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Posted: January 30, 2008
Prestigious European grants for top TU Delft researchers Scarano and Vandersypen
(Nanowerk News) Dr Fulvio Scarano and Prof. Lieven Vandersypen of TU Delft are each to receive an ERC Starting Grant from the European Research Council (ERC). Their proposals, together with those of about 300 other researchers, were selected from over 9,000 applications. The ERC Starting Grant is a subsidy which is awarded for a period of five years to scientists who lead an independent team or programme and who have the potential to develop into world-class researchers.
Dr Fulvio Scarano, attached to TU Delft’s Faculty of Aerospace Engineering since 2000, is to receive a Euro 1.5 million subsidy for his research into Aeroacoustics via Tomographic Particle Image Velocimetry. Together with his team, Scarano will spend the next five years working on a new 3-D measuring technique based on laser tomography in order to visualise the sound generated by air flows.
This method enables not only the quantification of complex flows in their three-dimensional structure, but also the measurement of properties such as the instantaneous pressure of speed measurements. The objective is to describe and quantify in full the flows around aircraft engines, the undercarriage and wings and the sound produced. This research will contribute to reducing noise pollution and optimising resistance. It will ultimately lead to designing ‘greener’ aircraft.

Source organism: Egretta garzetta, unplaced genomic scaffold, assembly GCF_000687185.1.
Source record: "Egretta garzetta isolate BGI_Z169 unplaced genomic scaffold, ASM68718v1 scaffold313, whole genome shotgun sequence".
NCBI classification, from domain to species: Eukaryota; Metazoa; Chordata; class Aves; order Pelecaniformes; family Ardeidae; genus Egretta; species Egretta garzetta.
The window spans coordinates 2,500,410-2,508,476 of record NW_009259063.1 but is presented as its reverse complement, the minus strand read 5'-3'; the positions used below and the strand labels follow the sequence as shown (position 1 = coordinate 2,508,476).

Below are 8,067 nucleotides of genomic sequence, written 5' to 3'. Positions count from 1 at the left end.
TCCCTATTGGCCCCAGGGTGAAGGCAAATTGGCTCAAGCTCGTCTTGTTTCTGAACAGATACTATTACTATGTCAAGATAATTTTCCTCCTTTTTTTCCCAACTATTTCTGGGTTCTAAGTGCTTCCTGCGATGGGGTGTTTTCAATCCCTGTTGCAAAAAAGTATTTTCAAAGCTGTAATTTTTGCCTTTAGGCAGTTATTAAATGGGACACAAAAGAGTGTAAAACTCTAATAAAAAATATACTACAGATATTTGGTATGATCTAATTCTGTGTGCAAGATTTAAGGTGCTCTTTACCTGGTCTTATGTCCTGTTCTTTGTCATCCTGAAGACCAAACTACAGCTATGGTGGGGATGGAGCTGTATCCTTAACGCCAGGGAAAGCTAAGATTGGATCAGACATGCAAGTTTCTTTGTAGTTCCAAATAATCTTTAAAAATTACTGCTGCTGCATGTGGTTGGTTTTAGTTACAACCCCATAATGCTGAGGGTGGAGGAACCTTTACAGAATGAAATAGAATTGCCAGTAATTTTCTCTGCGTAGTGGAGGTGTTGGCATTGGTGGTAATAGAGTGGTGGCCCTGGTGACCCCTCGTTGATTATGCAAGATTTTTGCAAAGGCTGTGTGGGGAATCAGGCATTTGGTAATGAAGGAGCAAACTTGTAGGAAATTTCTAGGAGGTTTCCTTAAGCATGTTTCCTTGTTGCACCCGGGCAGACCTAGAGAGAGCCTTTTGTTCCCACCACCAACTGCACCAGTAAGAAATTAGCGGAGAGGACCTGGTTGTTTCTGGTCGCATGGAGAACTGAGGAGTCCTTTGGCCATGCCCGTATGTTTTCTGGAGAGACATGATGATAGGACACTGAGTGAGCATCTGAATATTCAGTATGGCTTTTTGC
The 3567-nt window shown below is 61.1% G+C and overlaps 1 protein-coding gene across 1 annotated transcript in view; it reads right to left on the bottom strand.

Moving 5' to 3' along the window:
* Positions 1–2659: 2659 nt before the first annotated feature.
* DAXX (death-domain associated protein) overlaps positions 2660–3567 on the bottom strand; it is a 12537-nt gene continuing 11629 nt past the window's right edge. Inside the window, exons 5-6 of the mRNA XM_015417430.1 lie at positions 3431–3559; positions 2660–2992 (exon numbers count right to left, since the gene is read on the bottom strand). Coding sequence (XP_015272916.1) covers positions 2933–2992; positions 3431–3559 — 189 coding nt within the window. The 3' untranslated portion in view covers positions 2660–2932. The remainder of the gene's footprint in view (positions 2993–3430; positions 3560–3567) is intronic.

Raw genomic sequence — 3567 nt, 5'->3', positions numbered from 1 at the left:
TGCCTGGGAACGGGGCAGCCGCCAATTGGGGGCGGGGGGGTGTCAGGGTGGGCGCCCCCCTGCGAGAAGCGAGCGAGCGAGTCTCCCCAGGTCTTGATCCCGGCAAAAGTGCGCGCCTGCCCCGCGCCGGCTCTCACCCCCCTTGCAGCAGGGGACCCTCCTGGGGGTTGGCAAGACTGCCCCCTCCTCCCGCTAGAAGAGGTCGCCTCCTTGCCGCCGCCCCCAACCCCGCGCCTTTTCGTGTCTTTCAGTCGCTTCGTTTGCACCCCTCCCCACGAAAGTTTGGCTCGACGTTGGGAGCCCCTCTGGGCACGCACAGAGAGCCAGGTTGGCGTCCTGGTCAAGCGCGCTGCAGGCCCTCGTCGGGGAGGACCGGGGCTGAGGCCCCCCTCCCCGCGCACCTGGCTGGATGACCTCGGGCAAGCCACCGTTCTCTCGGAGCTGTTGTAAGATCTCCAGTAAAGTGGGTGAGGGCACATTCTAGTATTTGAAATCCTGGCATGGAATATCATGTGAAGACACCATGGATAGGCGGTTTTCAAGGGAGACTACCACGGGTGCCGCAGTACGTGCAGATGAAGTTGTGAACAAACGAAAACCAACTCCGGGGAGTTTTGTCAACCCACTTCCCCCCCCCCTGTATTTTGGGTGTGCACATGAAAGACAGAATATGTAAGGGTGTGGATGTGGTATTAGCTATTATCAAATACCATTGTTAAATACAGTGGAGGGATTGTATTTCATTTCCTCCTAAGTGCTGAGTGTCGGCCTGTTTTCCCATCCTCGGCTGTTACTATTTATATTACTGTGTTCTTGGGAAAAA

TU Delft quantum physicist Lieven Vandersypen has also been awarded an ERC Starting Grant worth Euro 1.3 million. He will focus on demonstrating and understanding the quantum mechanics entanglement of electron spins which are enclosed in so-called quantum dots (artificial atoms). In addition to a deeper understanding of fundamental physics, this research could lead to significantly improved calculation techniques in the long term.
Prof. Lieven Vandersypen is a leading scientist in his field and has already published seven articles in scientific journals Nature and Science. Vandersypen, who has worked for the Kavli Institute of Nanoscience Delft since 2001, is a pioneer in the construction of quantum computers based on spins. While working on his PhD at Stanford University, he worked on the first and most complex quantum calculation ever made. In his capacity as post-doctoral and associate professor at TU Delft, he has worked on breakthroughs such as the read-out and control of individual electron spins in semi-conductor quantum dots.
The European Research Council was recently founded by the European Union with the aim of supporting the best researchers in Europe via competitive financing of innovation and excellence in research.